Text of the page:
The youngest daughter, Amelia, became the first and only one in her family to graduate high school in 1950, making her parents and siblings very proud.

Faustino enlisted in the US Army in the 1950’s and was stationed in West Germany. He had a talent for music at a very young age and learned how to play various instruments, with a specialty in the saxophone and bass guitar. Being out of the country didn’t stop him from making music as he even joined a band while overseas. Soon after returning to home to Fillmore with his new wife and baby daughter he joined a band and continued to play throughout Ventura County for over 50 years. Faustino played in many local bands such as the Squires, Nava Brothers, the Canela Band, Estrada Brothers, Harry Selvin Big Band, the Ojai Big Band, and Los Perdidos, to name a few.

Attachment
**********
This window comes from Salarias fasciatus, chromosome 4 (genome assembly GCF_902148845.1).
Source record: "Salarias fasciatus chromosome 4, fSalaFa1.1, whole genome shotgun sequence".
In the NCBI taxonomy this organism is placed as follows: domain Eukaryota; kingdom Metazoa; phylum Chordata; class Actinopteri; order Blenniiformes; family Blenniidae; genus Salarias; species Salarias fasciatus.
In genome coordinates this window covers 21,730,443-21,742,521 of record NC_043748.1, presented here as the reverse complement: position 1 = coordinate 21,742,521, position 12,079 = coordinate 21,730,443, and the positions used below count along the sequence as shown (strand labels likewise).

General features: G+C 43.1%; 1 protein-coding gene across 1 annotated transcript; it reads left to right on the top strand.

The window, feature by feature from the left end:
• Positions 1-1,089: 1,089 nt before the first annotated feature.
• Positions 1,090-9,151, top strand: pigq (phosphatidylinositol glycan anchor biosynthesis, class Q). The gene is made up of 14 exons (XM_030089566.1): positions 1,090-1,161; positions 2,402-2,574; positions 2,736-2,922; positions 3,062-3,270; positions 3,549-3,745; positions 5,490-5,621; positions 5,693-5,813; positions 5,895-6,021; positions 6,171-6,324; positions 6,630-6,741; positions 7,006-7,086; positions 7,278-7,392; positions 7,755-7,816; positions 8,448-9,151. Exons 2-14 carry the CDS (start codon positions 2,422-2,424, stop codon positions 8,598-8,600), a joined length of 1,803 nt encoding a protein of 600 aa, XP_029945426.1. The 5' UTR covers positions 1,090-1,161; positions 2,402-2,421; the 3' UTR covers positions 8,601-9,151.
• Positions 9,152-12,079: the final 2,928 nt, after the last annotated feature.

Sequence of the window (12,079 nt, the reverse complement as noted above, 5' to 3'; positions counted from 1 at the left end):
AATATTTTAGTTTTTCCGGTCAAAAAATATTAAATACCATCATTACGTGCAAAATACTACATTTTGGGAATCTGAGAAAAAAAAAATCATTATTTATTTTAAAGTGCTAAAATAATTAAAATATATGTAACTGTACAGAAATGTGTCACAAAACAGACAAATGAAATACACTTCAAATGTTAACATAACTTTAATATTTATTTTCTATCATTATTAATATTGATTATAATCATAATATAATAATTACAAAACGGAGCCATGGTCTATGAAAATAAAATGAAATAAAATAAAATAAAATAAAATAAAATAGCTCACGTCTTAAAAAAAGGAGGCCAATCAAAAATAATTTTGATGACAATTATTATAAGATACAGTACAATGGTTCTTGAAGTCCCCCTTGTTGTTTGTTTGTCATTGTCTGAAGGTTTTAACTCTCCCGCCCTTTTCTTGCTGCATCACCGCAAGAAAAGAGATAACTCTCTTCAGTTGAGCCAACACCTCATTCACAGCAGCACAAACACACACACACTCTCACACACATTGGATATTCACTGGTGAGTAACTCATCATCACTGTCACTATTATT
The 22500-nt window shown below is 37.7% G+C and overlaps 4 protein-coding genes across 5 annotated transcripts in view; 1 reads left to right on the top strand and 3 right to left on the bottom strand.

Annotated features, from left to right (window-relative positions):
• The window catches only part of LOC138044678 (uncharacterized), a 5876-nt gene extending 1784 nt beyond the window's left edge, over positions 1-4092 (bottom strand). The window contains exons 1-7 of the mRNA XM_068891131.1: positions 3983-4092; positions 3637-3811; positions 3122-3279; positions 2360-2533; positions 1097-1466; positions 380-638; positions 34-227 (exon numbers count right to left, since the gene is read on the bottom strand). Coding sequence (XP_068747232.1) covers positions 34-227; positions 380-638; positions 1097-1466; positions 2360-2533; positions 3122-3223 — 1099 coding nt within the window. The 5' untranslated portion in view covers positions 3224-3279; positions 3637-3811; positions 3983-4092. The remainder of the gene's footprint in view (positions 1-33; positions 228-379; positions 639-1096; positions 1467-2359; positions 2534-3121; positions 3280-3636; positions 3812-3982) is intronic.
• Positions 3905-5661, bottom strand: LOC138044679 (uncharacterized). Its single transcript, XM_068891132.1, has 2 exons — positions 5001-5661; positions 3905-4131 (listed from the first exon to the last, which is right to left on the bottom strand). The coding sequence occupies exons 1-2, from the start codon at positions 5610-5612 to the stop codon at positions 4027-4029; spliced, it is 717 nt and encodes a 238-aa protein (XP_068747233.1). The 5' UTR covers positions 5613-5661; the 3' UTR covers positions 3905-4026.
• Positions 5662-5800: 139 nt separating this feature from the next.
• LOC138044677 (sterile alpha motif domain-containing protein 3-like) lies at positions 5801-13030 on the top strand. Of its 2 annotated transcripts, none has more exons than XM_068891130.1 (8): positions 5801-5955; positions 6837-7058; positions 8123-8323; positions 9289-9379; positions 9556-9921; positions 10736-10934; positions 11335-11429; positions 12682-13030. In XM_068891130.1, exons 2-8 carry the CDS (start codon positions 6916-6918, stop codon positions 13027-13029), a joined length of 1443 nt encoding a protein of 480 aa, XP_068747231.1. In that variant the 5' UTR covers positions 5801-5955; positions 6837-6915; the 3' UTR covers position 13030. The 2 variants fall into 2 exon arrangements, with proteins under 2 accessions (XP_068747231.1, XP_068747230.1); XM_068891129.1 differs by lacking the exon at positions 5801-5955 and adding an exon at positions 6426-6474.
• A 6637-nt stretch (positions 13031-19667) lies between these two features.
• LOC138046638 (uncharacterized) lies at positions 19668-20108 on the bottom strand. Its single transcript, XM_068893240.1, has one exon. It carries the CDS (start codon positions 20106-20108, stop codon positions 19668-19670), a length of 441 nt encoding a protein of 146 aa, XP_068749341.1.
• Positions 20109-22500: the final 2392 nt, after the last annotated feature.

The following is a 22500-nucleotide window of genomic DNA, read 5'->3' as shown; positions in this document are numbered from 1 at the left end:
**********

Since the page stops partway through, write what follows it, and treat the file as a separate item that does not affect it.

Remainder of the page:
Faustino, middle, playing with a band in Germany.  He wrote home to say the had made two records in Heidelberg and were going to Frankfurt to play on an American radio station.

Though most of the original Cardona’s have passed away and are buried in the Bardsdale cemetery, longevity ran strongly in their genes, with Georgia living to the age of 102 (passing away in 2004). The last three siblings are still living in Fillmore today. Juana, who never seemed to go anywhere in town without running into someone she knew and stopping to talk and catch up, recently celebrated her 103rd birthday. Amelia, who never misses a Dodgers game on TV recently welcomed a great-granddaughter. Faustino is fully retired from band life and weekend gigs but still enjoys playing different instruments at home.

From the time Marcos and Georgia settled in Fillmore to now, 6 generations have come from this family of farmworkers and with various talents and contributions to not only Ventura County, but many other parts of the state and country. Though life is very different for the current generations, we don’t take for granted the hard work and sacrifices that the Cardona’s made early on for the future generations of their family. 

Georgia Cardona holding her great-grand daughter, Christine, the author of this story